Given the COVID-19 pandemic, this year’s United Nations High-Level Political Forum (HLPF) was drastically different, necessitating a virtual platform as hundreds of governments, NGOs, and civil society tuned in remotely to side-events rather than congregating at the UN headquarters in New York. Despite the challenges of a remote HLPF, USCIB retained its active leadership role, co-organizing side-events on inclusive multilateralism, the private sector’s role in educating the public about vaccines, and partnerships to fight COVID-19 and to advance the UN 2030 Development Agenda.
USCIB kicked off the week with a side-event on “Inclusive Multilateralism in Action: Working Together to Build Stronger, Resilient and Sustainable Economies” on July 7. USCIB, which serves as co-chair of the UN’s Business and Industry Major Group, partnered with the International Organization of Employers (IOE), the UN Global Compact, the International Chamber of Commerce (ICC) and the American Chemistry Council on the event. Dialogue among experts during the panels highlighted synergies at the national and global levels of COVID-19 response and recovery with the Sustainable Development Goals (SDGs) and made the case of mainstreaming private sector partnership and expertise into the UN Decade of Action and Delivery.
The USCIB Foundation’s Business Partners for Sustainable Development (BPSD) Initiative Executive Director Dr. Scott Ratzan spoke on one of the panels alongside, First Vice Chair of the International Chamber of Commerce (ICC) Maria Fernanda Garza, Secretary General, International Organization of Employers (IOE) Roberto Suarez Santos and UN Global Compact Executive Director Sanda Ojiambo. USCIB Vice President for International Strategic Engagement, Energy and Environment Norine Kennedy moderated a panel which explored best practices from business in developing partnerships to address food security, health and waste management challenges, all of which have become more difficult for the global community to tackle in light of COVID-19.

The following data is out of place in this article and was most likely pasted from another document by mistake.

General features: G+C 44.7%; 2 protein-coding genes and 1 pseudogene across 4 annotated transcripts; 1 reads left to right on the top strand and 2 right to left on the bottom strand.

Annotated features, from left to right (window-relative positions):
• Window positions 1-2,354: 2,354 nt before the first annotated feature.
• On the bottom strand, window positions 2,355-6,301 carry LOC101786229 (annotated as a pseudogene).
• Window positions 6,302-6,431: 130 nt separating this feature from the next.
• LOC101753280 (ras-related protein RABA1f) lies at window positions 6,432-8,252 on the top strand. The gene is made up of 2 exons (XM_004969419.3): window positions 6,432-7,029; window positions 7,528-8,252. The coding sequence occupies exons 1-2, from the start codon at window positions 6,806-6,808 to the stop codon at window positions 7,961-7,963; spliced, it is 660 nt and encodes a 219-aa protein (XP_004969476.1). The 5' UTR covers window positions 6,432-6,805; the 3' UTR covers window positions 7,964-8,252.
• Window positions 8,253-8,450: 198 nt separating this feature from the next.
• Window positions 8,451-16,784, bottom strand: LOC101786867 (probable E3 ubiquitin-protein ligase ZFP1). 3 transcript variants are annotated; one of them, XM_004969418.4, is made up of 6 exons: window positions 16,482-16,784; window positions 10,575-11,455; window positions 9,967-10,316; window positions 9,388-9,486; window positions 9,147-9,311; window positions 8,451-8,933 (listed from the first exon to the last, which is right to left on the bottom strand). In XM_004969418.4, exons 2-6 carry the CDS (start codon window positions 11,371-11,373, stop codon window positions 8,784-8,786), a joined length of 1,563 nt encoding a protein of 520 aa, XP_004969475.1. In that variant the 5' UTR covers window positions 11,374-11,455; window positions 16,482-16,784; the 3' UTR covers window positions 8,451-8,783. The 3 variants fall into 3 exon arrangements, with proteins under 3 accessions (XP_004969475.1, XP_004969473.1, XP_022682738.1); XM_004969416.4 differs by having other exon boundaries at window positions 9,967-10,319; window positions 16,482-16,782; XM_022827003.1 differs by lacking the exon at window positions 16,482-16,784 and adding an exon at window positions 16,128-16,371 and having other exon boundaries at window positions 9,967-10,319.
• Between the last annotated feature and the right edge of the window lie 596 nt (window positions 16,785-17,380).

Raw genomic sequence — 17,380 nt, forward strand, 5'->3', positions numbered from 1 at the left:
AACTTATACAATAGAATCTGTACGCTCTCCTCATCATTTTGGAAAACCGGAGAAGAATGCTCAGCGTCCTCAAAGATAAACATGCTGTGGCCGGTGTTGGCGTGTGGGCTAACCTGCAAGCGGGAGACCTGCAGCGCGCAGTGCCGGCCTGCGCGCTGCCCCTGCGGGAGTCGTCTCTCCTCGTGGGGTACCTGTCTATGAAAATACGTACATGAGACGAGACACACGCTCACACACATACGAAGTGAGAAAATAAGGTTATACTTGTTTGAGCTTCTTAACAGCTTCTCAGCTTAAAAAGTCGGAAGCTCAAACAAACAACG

“The presentations highlighted the role of business as ‘first responders’ in several key areas of the pandemic response,” said Kennedy. In concluding the panel, Kennedy summed up what is needed as businesses merge their SDG plans with crisis response and recovery: “Inclusive multilateralism involving and mainstreaming private sector dialogue and implementation is not a nice-to-have; it is a must-have for a successful UN Decade of Delivery, Action and Recovery.”
BPSD was also featured at a July 7 side-event organized by the UN 2030 Agenda Partnership Accelerator. Titled “Partnerships against COVID-19 – building back better together to advance the 2030 Agenda,” the event explored how partnerships can assist developing countries in addressing challenges of the coronavirus and its aftermath while promoting synergies between key sectors, such as the scientific and technological community and the private sector. Ratzan, representing BPSD, joined a select group of experts including Sustainable Development Officer, Division for Sustainable Development Goals, UN DESA Ola Goransson, Resident Coordinator, Mauritius and Seychelles Christine N. Umutoni and Professor and Department Chair of Development Sociology, Cornell University, member of the Independent Group of Scientists for the Global Sustainable Development Report Parfait Eloundou-Enyegue.
Scientific Advances and Vaccination Acceptance
BPSD, together with the UN Technology Facilitation Mechanism, UN Department of Economic and Social Affairs (DESA), and City University of New York (CUNY) Graduate School of Public Health and Health Policy organized “COVID-19 vaccines: scientific advances, access models and vaccination acceptance,” on July 10 to explore the status of scientific research advances, implications for policy, and generating public trust in science and building vaccine literacy, and addressing misleading vaccine information.
“Despite the major technological advances that have enlisted industry to fast track a COVID-19 vaccine, all these efforts will be for nought if not enough people accept a vaccine to reach the necessary community protection, also termed herd immunity,” warned Ratzan. “Vaccine hesitancy threatens uptake for a COVID-19 vaccine before it has even been developed. Anti-vaccination advocates are spreading disinformation and inciting fears including vaccine side effects, safety and/or efficacy. Compounding these ongoing issues is a reality in which globally, many do not believe COVID-19 is a real threat. While we are not sure how entrenched these groups are in their disbelief of the risks of coronavirus infection or believe the pandemic is a conspiracy, there is much work to do to build vaccine literacy and combat a pervasive anti-science, anti-truth rhetoric.”
Ratzan also presented “The CONVINCE Initiative” (COVID-19 New Vaccine Information, Communication, and Education), which will bring together key players in a multisectoral collaboration to formulate a whole-of-society approach to create frameworks, best practices and platforms to ensure vaccine uptake.